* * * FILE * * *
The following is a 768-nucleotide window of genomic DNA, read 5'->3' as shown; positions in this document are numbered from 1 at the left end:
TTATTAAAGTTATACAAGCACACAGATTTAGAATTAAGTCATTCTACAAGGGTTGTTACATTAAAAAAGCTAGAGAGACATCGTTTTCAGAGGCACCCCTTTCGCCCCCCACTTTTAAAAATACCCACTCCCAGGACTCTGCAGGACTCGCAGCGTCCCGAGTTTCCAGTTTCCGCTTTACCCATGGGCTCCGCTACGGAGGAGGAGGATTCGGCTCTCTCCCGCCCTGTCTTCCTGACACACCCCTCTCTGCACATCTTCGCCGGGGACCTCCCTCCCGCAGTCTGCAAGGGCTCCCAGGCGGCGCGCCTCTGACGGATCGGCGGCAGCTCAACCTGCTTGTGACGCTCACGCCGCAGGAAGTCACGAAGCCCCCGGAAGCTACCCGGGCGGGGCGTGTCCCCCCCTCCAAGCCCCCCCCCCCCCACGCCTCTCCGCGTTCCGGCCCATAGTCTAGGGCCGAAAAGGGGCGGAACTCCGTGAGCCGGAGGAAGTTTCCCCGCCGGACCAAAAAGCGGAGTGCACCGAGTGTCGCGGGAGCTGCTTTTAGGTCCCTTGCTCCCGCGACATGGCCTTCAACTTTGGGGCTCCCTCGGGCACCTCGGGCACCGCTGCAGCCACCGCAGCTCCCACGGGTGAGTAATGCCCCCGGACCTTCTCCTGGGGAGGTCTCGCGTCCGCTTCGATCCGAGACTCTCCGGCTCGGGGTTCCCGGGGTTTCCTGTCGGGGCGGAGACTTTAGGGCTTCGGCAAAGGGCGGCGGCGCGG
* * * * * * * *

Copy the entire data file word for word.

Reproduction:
The following is a 768-nucleotide window of genomic DNA, read 5'->3' as shown; positions in this document are numbered from 1 at the left end:
TTATTAAAGTTATACAAGCACACAGATTTAGAATTAAGTCATTCTACAAGGGTTGTTACATTAAAAAAGCTAGAGAGACATCGTTTTCAGAGGCACCCCTTTCGCCCCCCACTTTTAAAAATACCCACTCCCAGGACTCTGCAGGACTCGCAGCGTCCCGAGTTTCCAGTTTCCGCTTTACCCATGGGCTCCGCTACGGAGGAGGAGGATTCGGCTCTCTCCCGCCCTGTCTTCCTGACACACCCCTCTCTGCACATCTTCGCCGGGGACCTCCCTCCCGCAGTCTGCAAGGGCTCCCAGGCGGCGCGCCTCTGACGGATCGGCGGCAGCTCAACCTGCTTGTGACGCTCACGCCGCAGGAAGTCACGAAGCCCCCGGAAGCTACCCGGGCGGGGCGTGTCCCCCCCTCCAAGCCCCCCCCCCCCCACGCCTCTCCGCGTTCCGGCCCATAGTCTAGGGCCGAAAAGGGGCGGAACTCCGTGAGCCGGAGGAAGTTTCCCCGCCGGACCAAAAAGCGGAGTGCACCGAGTGTCGCGGGAGCTGCTTTTAGGTCCCTTGCTCCCGCGACATGGCCTTCAACTTTGGGGCTCCCTCGGGCACCTCGGGCACCGCTGCAGCCACCGCAGCTCCCACGGGTGAGTAATGCCCCCGGACCTTCTCCTGGGGAGGTCTCGCGTCCGCTTCGATCCGAGACTCTCCGGCTCGGGGTTCCCGGGGTTTCCTGTCGGGGCGGAGACTTTAGGGCTTCGGCAAAGGGCGGCGGCGCGG